Since principled nonviolence means non-coercion, people committed to nonviolence believe they are never trying to make a situation turn out the way they want it. They are working not for selfish purposes but for the good of the whole world as they see it. In fact, according to Gandhi, they should never be concerned about the outcome of their actions at all. They should only be sure that they are doing the morally right thing at every moment. Following the moral truth is both the means and the end of nonviolence; a right process is a goal. Therefore, nonviolence should not be judged by its ability to produce results.

The most famous exponent of nonviolence in the United States was Dr. Martin Luther King Jr., the great spokesman for the civil rights of African Americans in the 1950s and 1960s. King agreed with Gandhi that nonviolent actions must always be taken out of concern for the well-being of all people, even those who are unjust and oppressive. “We are caught in an inescapable network of mutuality,” he proclaimed, “tied in a single garment of destiny. Whatever affects one directly, affects all indirectly.”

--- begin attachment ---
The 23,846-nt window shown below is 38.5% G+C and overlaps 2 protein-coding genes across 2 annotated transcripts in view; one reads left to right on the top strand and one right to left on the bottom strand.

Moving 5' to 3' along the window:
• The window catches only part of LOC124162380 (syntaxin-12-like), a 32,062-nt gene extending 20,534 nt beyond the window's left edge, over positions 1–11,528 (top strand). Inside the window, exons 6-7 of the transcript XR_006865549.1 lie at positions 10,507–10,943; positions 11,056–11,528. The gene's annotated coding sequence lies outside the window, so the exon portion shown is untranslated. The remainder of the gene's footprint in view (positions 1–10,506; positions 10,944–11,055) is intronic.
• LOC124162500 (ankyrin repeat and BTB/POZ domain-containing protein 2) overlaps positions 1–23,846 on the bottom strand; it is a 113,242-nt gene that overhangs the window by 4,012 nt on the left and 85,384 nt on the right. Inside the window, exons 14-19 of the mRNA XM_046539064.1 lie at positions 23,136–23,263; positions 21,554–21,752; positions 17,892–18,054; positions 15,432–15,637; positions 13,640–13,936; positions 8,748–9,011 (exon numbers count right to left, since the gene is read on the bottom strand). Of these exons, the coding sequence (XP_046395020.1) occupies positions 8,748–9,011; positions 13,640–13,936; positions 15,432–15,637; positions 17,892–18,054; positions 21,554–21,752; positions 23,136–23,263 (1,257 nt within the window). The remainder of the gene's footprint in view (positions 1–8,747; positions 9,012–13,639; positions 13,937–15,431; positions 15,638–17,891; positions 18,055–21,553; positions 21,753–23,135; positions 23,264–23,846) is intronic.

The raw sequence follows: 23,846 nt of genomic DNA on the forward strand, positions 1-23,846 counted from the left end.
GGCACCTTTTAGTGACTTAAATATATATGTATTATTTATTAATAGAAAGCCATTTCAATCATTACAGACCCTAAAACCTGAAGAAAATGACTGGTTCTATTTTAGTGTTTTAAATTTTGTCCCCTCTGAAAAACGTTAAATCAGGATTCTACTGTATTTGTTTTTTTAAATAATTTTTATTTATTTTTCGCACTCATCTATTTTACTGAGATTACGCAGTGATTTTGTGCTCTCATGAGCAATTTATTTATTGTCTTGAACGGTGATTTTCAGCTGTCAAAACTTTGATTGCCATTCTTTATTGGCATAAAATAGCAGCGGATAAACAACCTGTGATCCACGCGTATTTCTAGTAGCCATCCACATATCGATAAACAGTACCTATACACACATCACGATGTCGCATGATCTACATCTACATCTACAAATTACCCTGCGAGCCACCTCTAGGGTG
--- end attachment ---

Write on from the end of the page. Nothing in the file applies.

Unlike Gandhi, though, King was concerned about the results of his actions. He judged the strategies of the civil rights movement not only by their intrinsic moral virtue but also by their effectiveness in ending discrimination against black people. He wanted to provoke conflict and win political victories.

But as long as one is working nonviolently for justice and equality, King argued, the conflict will yield greater justice and peace for everyone. So in his view, there is no conflict between success for oneself and benefit for society: “We are in the fortunate position of having our deepest sense of morality coalesce with our self-interest.” Even when our acts involve unyielding confrontation and pressure, he said, as long as we are motivated by selfless love offered equally to both sides in the conflict, we are working to harmonize the opposing sides and improve life for all. On that point, Gandhi certainly would have agreed.